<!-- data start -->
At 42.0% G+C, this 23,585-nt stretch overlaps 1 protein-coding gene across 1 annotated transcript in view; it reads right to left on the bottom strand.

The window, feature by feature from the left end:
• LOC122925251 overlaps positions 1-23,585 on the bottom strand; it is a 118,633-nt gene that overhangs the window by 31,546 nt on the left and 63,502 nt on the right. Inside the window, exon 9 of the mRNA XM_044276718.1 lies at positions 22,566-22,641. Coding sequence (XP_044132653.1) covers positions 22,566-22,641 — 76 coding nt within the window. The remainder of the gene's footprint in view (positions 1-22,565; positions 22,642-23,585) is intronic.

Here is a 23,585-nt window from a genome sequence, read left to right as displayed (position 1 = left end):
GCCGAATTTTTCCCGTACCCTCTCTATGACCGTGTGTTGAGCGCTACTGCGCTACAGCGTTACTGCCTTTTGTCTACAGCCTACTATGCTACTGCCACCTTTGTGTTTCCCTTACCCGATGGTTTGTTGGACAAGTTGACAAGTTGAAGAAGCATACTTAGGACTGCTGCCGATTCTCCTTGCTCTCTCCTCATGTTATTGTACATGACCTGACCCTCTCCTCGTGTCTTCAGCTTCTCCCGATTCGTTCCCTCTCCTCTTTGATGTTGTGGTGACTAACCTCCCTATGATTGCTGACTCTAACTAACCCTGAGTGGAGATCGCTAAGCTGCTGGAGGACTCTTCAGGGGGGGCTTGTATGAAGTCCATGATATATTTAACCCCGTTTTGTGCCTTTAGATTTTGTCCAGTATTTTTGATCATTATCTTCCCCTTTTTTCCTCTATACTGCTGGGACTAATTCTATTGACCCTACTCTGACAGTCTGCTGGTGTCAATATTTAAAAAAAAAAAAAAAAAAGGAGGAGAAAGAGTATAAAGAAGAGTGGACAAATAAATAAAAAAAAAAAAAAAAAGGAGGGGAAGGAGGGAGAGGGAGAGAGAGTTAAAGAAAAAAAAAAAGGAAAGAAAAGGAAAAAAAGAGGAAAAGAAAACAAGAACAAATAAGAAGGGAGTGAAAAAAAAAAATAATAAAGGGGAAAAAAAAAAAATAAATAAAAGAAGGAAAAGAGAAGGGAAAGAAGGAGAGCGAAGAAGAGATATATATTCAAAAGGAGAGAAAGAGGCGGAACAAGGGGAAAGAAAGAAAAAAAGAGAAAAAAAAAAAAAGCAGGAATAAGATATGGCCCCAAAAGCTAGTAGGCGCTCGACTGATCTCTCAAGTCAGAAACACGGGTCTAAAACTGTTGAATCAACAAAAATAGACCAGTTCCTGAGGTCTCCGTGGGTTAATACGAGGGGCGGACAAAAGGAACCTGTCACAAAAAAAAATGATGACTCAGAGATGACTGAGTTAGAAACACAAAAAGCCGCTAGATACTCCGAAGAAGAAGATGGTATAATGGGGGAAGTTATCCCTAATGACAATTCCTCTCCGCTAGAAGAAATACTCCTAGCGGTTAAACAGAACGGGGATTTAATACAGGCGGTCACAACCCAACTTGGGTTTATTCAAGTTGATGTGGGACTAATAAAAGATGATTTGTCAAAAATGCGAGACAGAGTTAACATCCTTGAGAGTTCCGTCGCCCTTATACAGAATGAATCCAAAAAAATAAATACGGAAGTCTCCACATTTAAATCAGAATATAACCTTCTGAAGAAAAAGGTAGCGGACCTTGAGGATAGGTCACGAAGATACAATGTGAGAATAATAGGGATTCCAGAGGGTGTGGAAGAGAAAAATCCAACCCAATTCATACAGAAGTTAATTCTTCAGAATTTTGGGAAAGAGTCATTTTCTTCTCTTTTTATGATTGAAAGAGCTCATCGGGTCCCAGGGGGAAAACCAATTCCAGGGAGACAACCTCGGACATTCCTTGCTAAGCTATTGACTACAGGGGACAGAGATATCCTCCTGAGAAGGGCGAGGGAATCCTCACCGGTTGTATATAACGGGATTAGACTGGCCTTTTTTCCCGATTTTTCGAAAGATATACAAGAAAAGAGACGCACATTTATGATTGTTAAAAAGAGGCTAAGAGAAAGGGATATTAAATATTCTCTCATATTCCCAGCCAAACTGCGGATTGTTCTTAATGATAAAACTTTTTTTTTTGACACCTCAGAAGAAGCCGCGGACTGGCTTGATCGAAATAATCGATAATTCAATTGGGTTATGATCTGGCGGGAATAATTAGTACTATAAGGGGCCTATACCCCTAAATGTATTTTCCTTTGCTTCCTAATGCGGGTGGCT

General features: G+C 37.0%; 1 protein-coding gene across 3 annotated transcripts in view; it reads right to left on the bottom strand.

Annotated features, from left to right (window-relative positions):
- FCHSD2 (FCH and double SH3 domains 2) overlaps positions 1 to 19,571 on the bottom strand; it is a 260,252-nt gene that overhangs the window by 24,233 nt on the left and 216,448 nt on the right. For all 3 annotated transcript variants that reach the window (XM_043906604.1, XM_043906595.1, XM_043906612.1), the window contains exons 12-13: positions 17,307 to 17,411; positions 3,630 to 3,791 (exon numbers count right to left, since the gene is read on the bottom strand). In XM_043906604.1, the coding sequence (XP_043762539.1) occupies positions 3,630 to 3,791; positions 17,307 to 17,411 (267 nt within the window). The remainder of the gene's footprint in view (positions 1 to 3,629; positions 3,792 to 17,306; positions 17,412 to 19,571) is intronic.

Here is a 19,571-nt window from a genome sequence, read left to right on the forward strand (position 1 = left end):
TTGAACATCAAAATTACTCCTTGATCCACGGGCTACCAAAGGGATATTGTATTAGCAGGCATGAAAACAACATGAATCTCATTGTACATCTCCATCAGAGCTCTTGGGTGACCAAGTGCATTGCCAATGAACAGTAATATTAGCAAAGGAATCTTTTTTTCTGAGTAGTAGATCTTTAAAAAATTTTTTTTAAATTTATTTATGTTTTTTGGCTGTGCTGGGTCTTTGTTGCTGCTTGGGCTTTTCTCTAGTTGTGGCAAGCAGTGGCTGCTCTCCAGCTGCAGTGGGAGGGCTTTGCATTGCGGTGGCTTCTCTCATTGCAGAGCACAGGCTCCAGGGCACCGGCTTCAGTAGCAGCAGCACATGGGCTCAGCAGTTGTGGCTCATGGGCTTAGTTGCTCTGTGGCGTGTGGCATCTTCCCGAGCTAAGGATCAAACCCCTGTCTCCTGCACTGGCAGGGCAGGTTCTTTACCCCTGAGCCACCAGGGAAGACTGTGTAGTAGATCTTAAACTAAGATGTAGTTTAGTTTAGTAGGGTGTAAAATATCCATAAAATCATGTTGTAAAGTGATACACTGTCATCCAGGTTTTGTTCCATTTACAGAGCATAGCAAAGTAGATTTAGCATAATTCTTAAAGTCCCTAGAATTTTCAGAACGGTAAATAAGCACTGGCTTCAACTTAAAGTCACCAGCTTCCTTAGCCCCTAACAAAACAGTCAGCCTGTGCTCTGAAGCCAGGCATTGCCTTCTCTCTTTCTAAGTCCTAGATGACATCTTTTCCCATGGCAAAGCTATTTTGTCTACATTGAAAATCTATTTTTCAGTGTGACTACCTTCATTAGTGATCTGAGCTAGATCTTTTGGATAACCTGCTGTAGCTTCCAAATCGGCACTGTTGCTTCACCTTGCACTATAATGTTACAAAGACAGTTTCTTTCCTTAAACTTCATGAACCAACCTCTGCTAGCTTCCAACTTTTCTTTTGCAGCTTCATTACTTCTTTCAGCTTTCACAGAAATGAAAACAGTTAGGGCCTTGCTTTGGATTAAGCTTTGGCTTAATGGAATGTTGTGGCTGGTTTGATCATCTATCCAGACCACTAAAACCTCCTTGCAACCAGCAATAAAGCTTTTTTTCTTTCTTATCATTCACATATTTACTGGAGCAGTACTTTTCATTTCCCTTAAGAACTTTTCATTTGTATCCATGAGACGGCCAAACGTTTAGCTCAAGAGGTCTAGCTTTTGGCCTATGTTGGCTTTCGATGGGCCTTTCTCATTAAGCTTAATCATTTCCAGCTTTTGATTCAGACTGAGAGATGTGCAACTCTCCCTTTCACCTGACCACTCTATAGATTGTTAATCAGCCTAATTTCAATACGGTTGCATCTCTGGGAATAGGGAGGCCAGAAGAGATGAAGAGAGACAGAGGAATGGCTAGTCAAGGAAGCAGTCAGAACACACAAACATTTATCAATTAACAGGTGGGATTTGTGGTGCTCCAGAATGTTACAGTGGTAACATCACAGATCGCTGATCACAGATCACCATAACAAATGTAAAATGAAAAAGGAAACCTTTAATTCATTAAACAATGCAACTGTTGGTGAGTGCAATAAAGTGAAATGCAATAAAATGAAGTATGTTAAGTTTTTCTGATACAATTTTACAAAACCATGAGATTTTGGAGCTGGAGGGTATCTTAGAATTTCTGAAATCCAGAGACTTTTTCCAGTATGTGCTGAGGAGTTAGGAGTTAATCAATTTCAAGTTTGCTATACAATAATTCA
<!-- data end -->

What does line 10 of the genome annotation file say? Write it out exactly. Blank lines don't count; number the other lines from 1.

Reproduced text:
TTGAACATCAAAATTACTCCTTGATCCACGGGCTACCAAAGGGATATTGTATTAGCAGGCATGAAAACAACATGAATCTCATTGTACATCTCCATCAGAGCTCTTGGGTGACCAAGTGCATTGCCAATGAACAGTAATATTAGCAAAGGAATCTTTTTTTCTGAGTAGTAGATCTTTAAAAAATTTTTTTTAAATTTATTTATGTTTTTTGGCTGTGCTGGGTCTTTGTTGCTGCTTGGGCTTTTCTCTAGTTGTGGCAAGCAGTGGCTGCTCTCCAGCTGCAGTGGGAGGGCTTTGCATTGCGGTGGCTTCTCTCATTGCAGAGCACAGGCTCCAGGGCACCGGCTTCAGTAGCAGCAGCACATGGGCTCAGCAGTTGTGGCTCATGGGCTTAGTTGCTCTGTGGCGTGTGGCATCTTCCCGAGCTAAGGATCAAACCCCTGTCTCCTGCACTGGCAGGGCAGGTTCTTTACCCCTGAGCCACCAGGGAAGACTGTGTAGTAGATCTTAAACTAAGATGTAGTTTAGTTTAGTAGGGTGTAAAATATCCATAAAATCATGTTGTAAAGTGATACACTGTCATCCAGGTTTTGTTCCATTTACAGAGCATAGCAAAGTAGATTTAGCATAATTCTTAAAGTCCCTAGAATTTTCAGAACGGTAAATAAGCACTGGCTTCAACTTAAAGTCACCAGCTTCCTTAGCCCCTAACAAAACAGTCAGCCTGTGCTCTGAAGCCAGGCATTGCCTTCTCTCTTTCTAAGTCCTAGATGACATCTTTTCCCATGGCAAAGCTATTTTGTCTACATTGAAAATCTATTTTTCAGTGTGACTACCTTCATTAGTGATCTGAGCTAGATCTTTTGGATAACCTGCTGTAGCTTCCAAATCGGCACTGTTGCTTCACCTTGCACTATAATGTTACAAAGACAGTTTCTTTCCTTAAACTTCATGAACCAACCTCTGCTAGCTTCCAACTTTTCTTTTGCAGCTTCATTACTTCTTTCAGCTTTCACAGAAATGAAAACAGTTAGGGCCTTGCTTTGGATTAAGCTTTGGCTTAATGGAATGTTGTGGCTGGTTTGATCATCTATCCAGACCACTAAAACCTCCTTGCAACCAGCAATAAAGCTTTTTTTCTTTCTTATCATTCACATATTTACTGGAGCAGTACTTTTCATTTCCCTTAAGAACTTTTCATTTGTATCCATGAGACGGCCAAACGTTTAGCTCAAGAGGTCTAGCTTTTGGCCTATGTTGGCTTTCGATGGGCCTTTCTCATTAAGCTTAATCATTTCCAGCTTTTGATTCAGACTGAGAGATGTGCAACTCTCCCTTTCACCTGACCACTCTATAGATTGTTAATCAGCCTAATTTCAATACGGTTGCATCTCTGGGAATAGGGAGGCCAGAAGAGATGAAGAGAGACAGAGGAATGGCTAGTCAAGGAAGCAGTCAGAACACACAAACATTTATCAATTAACAGGTGGGATTTGTGGTGCTCCAGAATGTTACAGTGGTAACATCACAGATCGCTGATCACAGATCACCATAACAAATGTAAAATGAAAAAGGAAACCTTTAATTCATTAAACAATGCAACTGTTGGTGAGTGCAATAAAGTGAAATGCAATAAAATGAAGTATGTTAAGTTTTTCTGATACAATTTTACAAAACCATGAGATTTTGGAGCTGGAGGGTATCTTAGAATTTCTGAAATCCAGAGACTTTTTCCAGTATGTGCTGAGGAGTTAGGAGTTAATCAATTTCAAGTTTGCTATACAATAATTCA